04-07-2014, 08:26 AM   #33
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Unfortunately, unless I am mistaken, 'equivalence' doesn't apply to dynamic range. A shortcoming in the utility of the concept.
04-07-2014, 08:36 AM   #34
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QuoteOriginally posted by monochrome Quote
This is all so very, very simple.
Only if you dumb it down to "If you think you want system A, buy it. If you think you want system B, buy that".

The above is just trivial advice to make someone obtain something they believe is good for them, whether is actually the best choice or not.

What's more interesting is to figure out which system, for a given set of requirements, is the better choice (independently of what someone "thinks" when they haven't made them themselves knowledgeable yet).

QuoteOriginally posted by monochrome Quote
No one needs to prove anything.
I disagree.

If someone makes the (true) statement, that starting from a certain level of IQ upwards, FF is overall cheaper than APS-C, then they should better support their claim.


QuoteOriginally posted by monochrome Quote
No one thing is 'The Best' for everything.
Yes, very true.

But if you know what you want -- say a certain level of IQ for the lowest price possible -- it is useful to know on what basis you should be making your choice.

04-07-2014, 08:41 AM   #35
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QuoteOriginally posted by rawr Quote
Unfortunately, unless I am mistaken, 'equivalence' doesn't apply to dynamic range. A shortcoming in the utility of the concept.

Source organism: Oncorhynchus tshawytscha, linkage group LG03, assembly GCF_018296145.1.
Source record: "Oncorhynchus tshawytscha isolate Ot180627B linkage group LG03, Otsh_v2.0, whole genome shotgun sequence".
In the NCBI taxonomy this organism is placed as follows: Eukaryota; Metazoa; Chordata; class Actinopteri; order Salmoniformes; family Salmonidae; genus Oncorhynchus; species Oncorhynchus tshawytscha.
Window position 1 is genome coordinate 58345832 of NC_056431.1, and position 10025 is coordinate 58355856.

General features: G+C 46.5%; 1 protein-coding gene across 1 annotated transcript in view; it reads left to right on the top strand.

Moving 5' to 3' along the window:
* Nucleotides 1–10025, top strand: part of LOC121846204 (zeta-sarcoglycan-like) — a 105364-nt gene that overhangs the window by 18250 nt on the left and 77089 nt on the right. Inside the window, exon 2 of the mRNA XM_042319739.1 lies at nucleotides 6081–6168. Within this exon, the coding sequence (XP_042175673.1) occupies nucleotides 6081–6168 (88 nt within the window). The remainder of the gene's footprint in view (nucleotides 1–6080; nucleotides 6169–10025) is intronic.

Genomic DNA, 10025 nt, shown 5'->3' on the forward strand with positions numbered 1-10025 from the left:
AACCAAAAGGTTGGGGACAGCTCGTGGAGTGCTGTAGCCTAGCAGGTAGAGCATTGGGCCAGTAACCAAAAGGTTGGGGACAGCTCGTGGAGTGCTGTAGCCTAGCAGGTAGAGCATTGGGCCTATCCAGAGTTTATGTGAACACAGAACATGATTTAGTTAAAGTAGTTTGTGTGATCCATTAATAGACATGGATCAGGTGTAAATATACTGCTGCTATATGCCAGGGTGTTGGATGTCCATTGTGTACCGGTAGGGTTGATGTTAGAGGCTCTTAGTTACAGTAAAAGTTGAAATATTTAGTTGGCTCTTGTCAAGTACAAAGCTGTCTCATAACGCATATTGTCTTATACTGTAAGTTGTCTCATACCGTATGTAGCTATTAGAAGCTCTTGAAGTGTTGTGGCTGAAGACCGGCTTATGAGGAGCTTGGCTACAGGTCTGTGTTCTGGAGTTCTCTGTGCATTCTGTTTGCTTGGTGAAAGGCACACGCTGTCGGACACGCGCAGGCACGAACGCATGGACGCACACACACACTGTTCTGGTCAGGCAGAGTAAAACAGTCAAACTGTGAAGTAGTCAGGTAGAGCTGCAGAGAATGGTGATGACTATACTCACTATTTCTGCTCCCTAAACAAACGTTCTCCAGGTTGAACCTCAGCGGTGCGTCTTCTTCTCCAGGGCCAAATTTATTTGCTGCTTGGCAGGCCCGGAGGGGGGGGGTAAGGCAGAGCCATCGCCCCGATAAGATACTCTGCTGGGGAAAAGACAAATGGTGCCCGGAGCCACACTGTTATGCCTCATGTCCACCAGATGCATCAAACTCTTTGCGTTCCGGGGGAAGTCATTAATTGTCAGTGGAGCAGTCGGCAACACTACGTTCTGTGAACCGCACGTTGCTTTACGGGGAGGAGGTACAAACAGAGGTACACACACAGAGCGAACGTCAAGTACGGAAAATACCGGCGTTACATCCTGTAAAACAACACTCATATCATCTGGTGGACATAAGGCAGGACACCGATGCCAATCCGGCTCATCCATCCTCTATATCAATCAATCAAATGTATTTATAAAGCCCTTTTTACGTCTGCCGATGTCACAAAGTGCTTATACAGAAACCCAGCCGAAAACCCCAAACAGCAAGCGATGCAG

What makes you think that?

BTW, a comparison of sensor sizes based on "equivalence", reveals that higher dynamic range (everything else being equal) is actually a benefit of larger sensors (whereas better "low-light performance" is not).
04-07-2014, 08:58 AM   #36
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QuoteOriginally posted by Class A Quote
No, "f/1.2" is not "f/11.2" independently of the sensor size.

The physical properties of a lens, say that its focal length is 50mm and its widest aperture is f/1.2, does not change when changing sensor sizes, but the effect on the photo does. Surely you will agree that "50mm" is not "50mm" independently of the sensor size (the FOV changes). Likewise you need to recognise that "f/1.2" is not "f/1.2" independently of the sensor size (while the exposure is the same, the total amount of light is not).

Note that the total amount of light matters for IQ, not exposure. Exposure is independent of sensor size and hence unsuitable to be used as a sole indicator of IQ.


Exactly the opposite is the case.

All the aspects you mention are important to consider when comparing sensor sizes. When comparing different sensor sizes you need to make sure that you are not comparing apples to oranges (e.g., by using the same 50mm on both cameras as this would result in drastically different images due to the different FOV).